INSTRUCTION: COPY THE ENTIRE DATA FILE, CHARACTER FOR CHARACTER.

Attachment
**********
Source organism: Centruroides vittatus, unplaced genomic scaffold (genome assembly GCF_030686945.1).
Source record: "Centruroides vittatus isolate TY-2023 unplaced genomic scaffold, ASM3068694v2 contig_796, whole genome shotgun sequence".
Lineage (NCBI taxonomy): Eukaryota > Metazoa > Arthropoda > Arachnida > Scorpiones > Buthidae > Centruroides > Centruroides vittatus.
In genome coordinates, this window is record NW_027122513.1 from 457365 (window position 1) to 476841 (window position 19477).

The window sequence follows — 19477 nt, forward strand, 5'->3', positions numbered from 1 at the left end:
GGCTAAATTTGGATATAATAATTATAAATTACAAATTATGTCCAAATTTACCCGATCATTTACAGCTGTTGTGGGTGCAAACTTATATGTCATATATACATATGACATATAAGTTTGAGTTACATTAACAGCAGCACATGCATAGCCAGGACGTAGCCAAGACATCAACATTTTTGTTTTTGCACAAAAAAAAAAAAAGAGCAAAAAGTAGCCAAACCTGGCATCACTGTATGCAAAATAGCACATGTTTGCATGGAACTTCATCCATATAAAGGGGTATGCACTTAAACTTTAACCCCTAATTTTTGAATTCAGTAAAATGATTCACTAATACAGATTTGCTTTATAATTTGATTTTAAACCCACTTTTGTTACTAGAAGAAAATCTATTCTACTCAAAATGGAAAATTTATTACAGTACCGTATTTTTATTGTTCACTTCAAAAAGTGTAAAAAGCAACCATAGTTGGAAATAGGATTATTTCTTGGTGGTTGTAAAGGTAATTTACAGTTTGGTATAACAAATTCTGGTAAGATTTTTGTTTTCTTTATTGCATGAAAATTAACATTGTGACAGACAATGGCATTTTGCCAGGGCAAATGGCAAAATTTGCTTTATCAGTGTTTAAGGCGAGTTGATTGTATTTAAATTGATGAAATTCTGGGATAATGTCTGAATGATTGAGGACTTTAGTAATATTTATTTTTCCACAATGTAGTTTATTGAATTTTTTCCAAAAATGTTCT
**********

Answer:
Source organism: Centruroides vittatus, unplaced genomic scaffold (genome assembly GCF_030686945.1).
Source record: "Centruroides vittatus isolate TY-2023 unplaced genomic scaffold, ASM3068694v2 contig_796, whole genome shotgun sequence".
Lineage (NCBI taxonomy): Eukaryota > Metazoa > Arthropoda > Arachnida > Scorpiones > Buthidae > Centruroides > Centruroides vittatus.
In genome coordinates, this window is record NW_027122513.1 from 457365 (window position 1) to 476841 (window position 19477).

The window sequence follows — 19477 nt, forward strand, 5'->3', positions numbered from 1 at the left end:
GGCTAAATTTGGATATAATAATTATAAATTACAAATTATGTCCAAATTTACCCGATCATTTACAGCTGTTGTGGGTGCAAACTTATATGTCATATATACATATGACATATAAGTTTGAGTTACATTAACAGCAGCACATGCATAGCCAGGACGTAGCCAAGACATCAACATTTTTGTTTTTGCACAAAAAAAAAAAAAGAGCAAAAAGTAGCCAAACCTGGCATCACTGTATGCAAAATAGCACATGTTTGCATGGAACTTCATCCATATAAAGGGGTATGCACTTAAACTTTAACCCCTAATTTTTGAATTCAGTAAAATGATTCACTAATACAGATTTGCTTTATAATTTGATTTTAAACCCACTTTTGTTACTAGAAGAAAATCTATTCTACTCAAAATGGAAAATTTATTACAGTACCGTATTTTTATTGTTCACTTCAAAAAGTGTAAAAAGCAACCATAGTTGGAAATAGGATTATTTCTTGGTGGTTGTAAAGGTAATTTACAGTTTGGTATAACAAATTCTGGTAAGATTTTTGTTTTCTTTATTGCATGAAAATTAACATTGTGACAGACAATGGCATTTTGCCAGGGCAAATGGCAAAATTTGCTTTATCAGTGTTTAAGGCGAGTTGATTGTATTTAAATTGATGAAATTCTGGGATAATGTCTGAATGATTGAGGACTTTAGTAATATTTATTTTTCCACAATGTAGTTTATTGAATTTTTTCCAAAAATGTTCT